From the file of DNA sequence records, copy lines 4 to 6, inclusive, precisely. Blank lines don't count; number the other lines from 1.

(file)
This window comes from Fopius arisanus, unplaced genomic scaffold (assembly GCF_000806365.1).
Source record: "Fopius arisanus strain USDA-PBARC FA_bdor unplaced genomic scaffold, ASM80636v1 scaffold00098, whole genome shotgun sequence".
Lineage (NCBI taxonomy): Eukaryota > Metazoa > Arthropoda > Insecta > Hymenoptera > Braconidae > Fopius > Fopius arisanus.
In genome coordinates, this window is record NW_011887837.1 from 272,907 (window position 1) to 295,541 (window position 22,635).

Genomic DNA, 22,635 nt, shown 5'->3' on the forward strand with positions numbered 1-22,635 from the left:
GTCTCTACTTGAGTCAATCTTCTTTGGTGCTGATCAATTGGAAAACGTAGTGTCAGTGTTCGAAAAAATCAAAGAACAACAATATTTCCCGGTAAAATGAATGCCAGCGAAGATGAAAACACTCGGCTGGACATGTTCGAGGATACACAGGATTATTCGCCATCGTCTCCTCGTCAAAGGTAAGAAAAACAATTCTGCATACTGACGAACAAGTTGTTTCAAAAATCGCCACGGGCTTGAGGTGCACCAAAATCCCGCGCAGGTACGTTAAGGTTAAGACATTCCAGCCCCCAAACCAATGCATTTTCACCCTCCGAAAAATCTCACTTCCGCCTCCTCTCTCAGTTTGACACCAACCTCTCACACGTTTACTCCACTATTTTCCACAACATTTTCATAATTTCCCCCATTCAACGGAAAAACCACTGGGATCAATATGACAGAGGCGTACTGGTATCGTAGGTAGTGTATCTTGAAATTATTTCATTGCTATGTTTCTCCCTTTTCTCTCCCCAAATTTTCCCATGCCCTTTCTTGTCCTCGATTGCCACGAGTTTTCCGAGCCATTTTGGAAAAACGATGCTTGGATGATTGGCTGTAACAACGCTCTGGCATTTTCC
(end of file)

In genome coordinates, this window is record NW_011887837.1 from 272,907 (window position 1) to 295,541 (window position 22,635).

Genomic DNA, 22,635 nt, shown 5'->3' on the forward strand with positions numbered 1-22,635 from the left:
GTCTCTACTTGAGTCAATCTTCTTTGGTGCTGATCAATTGGAAAACGTAGTGTCAGTGTTCGAAAAAATCAAAGAACAACAATATTTCCCGGTAAAATGAATGCCAGCGAAGATGAAAACACTCGGCTGGACATGTTCGAGGATACACAGGATTATTCGCCATCGTCTCCTCGTCAAAGGTAAGAAAAACAATTCTGCATACTGACGAACAAGTTGTTTCAAAAATCGCCACGGGCTTGAGGTGCACCAAAATCCCGCGCAGGTACGTTAAGGTTAAGACATTCCAGCCCCCAAACCAATGCATTTTCACCCTCCGAAAAATCTCACTTCCGCCTCCTCTCTCAGTTTGACACCAACCTCTCACACGTTTACTCCACTATTTTCCACAACATTTTCATAATTTCCCCCATTCAACGGAAAAACCACTGGGATCAATATGACAGAGGCGTACTGGTATCGTAGGTAGTGTATCTTGAAATTATTTCATTGCTATGTTTCTCCCTTTTCTCTCCCCAAATTTTCCCATGCCCTTTCTTGTCCTCGATTGCCACGAGTTTTCCGAGCCATTTTGGAAAAACGATGCTTGGATGATTGGCTGTAACAACGCTCTGGCATTTTCC